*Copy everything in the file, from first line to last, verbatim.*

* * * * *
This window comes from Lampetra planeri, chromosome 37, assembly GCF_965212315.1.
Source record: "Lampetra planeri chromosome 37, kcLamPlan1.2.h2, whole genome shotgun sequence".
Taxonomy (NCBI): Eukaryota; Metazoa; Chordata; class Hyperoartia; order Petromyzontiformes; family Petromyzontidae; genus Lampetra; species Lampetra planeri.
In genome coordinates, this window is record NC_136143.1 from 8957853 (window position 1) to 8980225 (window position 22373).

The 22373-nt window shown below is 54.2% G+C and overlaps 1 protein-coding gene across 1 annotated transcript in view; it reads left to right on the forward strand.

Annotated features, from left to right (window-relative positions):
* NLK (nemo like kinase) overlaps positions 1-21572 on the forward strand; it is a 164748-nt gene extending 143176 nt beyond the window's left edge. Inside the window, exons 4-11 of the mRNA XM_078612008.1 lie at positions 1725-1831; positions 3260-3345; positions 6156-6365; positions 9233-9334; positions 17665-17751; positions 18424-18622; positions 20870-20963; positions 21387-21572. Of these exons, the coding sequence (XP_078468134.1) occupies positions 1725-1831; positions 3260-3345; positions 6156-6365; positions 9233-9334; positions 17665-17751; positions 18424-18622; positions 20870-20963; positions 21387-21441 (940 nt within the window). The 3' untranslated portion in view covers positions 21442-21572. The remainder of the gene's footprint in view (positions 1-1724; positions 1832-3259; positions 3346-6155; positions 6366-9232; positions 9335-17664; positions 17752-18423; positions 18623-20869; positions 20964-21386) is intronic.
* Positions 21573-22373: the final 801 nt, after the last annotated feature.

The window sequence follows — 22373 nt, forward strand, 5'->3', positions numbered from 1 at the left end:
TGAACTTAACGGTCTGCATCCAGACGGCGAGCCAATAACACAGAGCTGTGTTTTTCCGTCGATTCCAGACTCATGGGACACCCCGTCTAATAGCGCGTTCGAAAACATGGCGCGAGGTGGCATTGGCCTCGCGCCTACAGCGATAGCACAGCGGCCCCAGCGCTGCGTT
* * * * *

This window comes from Lampetra planeri, chromosome 37, assembly GCF_965212315.1.
Source record: "Lampetra planeri chromosome 37, kcLamPlan1.2.h2, whole genome shotgun sequence".
Taxonomy (NCBI): Eukaryota; Metazoa; Chordata; class Hyperoartia; order Petromyzontiformes; family Petromyzontidae; genus Lampetra; species Lampetra planeri.
In genome coordinates, this window is record NC_136143.1 from 8957853 (window position 1) to 8980225 (window position 22373).

The 22373-nt window shown below is 54.2% G+C and overlaps 1 protein-coding gene across 1 annotated transcript in view; it reads left to right on the forward strand.

Annotated features, from left to right (window-relative positions):
* NLK (nemo like kinase) overlaps positions 1-21572 on the forward strand; it is a 164748-nt gene extending 143176 nt beyond the window's left edge. Inside the window, exons 4-11 of the mRNA XM_078612008.1 lie at positions 1725-1831; positions 3260-3345; positions 6156-6365; positions 9233-9334; positions 17665-17751; positions 18424-18622; positions 20870-20963; positions 21387-21572. Of these exons, the coding sequence (XP_078468134.1) occupies positions 1725-1831; positions 3260-3345; positions 6156-6365; positions 9233-9334; positions 17665-17751; positions 18424-18622; positions 20870-20963; positions 21387-21441 (940 nt within the window). The 3' untranslated portion in view covers positions 21442-21572. The remainder of the gene's footprint in view (positions 1-1724; positions 1832-3259; positions 3346-6155; positions 6366-9232; positions 9335-17664; positions 17752-18423; positions 18623-20869; positions 20964-21386) is intronic.
* Positions 21573-22373: the final 801 nt, after the last annotated feature.

The window sequence follows — 22373 nt, forward strand, 5'->3', positions numbered from 1 at the left end:
TGAACTTAACGGTCTGCATCCAGACGGCGAGCCAATAACACAGAGCTGTGTTTTTCCGTCGATTCCAGACTCATGGGACACCCCGTCTAATAGCGCGTTCGAAAACATGGCGCGAGGTGGCATTGGCCTCGCGCCTACAGCGATAGCACAGCGGCCCCAGCGCTGCGTT